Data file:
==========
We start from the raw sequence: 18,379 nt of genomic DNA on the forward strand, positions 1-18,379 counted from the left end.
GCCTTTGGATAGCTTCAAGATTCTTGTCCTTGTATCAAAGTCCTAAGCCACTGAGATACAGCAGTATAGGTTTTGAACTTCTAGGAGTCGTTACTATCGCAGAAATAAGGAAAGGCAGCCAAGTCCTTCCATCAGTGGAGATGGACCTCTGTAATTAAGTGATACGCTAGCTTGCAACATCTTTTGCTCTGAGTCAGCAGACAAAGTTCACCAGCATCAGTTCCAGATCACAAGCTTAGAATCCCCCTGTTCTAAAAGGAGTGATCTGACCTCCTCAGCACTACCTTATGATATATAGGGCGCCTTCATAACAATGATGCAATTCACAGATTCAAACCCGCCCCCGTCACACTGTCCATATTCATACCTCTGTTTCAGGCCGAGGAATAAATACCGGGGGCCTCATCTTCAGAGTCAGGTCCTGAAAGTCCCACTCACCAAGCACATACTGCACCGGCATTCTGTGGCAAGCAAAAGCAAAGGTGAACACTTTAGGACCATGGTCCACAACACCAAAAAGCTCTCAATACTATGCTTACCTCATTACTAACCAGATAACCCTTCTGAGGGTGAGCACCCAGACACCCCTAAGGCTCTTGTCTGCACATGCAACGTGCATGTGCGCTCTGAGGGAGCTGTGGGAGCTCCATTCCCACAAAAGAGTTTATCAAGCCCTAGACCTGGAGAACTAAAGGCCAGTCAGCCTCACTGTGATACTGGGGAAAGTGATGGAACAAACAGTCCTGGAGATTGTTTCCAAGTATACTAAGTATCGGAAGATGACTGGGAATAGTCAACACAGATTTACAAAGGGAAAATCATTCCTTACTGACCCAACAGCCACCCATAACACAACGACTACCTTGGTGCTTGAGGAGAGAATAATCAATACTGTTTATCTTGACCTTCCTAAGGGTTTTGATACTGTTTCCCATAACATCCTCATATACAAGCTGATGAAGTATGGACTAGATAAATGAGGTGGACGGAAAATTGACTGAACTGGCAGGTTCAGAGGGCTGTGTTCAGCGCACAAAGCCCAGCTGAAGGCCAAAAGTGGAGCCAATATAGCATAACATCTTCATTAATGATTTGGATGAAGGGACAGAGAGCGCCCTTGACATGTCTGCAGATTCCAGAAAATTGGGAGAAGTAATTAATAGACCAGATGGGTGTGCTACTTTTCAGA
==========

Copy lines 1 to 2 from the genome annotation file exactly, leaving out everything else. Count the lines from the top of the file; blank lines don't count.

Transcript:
We start from the raw sequence: 18,379 nt of genomic DNA on the forward strand, positions 1-18,379 counted from the left end.
GCCTTTGGATAGCTTCAAGATTCTTGTCCTTGTATCAAAGTCCTAAGCCACTGAGATACAGCAGTATAGGTTTTGAACTTCTAGGAGTCGTTACTATCGCAGAAATAAGGAAAGGCAGCCAAGTCCTTCCATCAGTGGAGATGGACCTCTGTAATTAAGTGATACGCTAGCTTGCAACATCTTTTGCTCTGAGTCAGCAGACAAAGTTCACCAGCATCAGTTCCAGATCACAAGCTTAGAATCCCCCTGTTCTAAAAGGAGTGATCTGACCTCCTCAGCACTACCTTATGATATATAGGGCGCCTTCATAACAATGATGCAATTCACAGATTCAAACCCGCCCCCGTCACACTGTCCATATTCATACCTCTGTTTCAGGCCGAGGAATAAATACCGGGGGCCTCATCTTCAGAGTCAGGTCCTGAAAGTCCCACTCACCAAGCACATACTGCACCGGCATTCTGTGGCAAGCAAAAGCAAAGGTGAACACTTTAGGACCATGGTCCACAACACCAAAAAGCTCTCAATACTATGCTTACCTCATTACTAACCAGATAACCCTTCTGAGGGTGAGCACCCAGACACCCCTAAGGCTCTTGTCTGCACATGCAACGTGCATGTGCGCTCTGAGGGAGCTGTGGGAGCTCCATTCCCACAAAAGAGTTTATCAAGCCCTAGACCTGGAGAACTAAAGGCCAGTCAGCCTCACTGTGATACTGGGGAAAGTGATGGAACAAACAGTCCTGGAGATTGTTTCCAAGTATACTAAGTATCGGAAGATGACTGGGAATAGTCAACACAGATTTACAAAGGGAAAATCATTCCTTACTGACCCAACAGCCACCCATAACACAACGACTACCTTGGTGCTTGAGGAGAGAATAATCAATACTGTTTATCTTGACCTTCCTAAGGGTTTTGATACTGTTTCCCATAACATCCTCATATACAAGCTGATGAAGTATGGACTAGATAAATGAGGTGGACGGAAAATTGACTGAACTGGCAGGTTCAGAGGGCTGTGTTCAGCGCACAAAGCCCAGCTGAAGGCCAAAAGTGGAGCCAATATAGCATAACATCTTCATTAATGATTTGGATGAAGGGACAGAGAGCGCCCTTGACATGTCTGCAGATTCCAGAAAATTGGGAGAAGTAATTAATAGACCAGATGGGTGTGCTACTTTTCAGA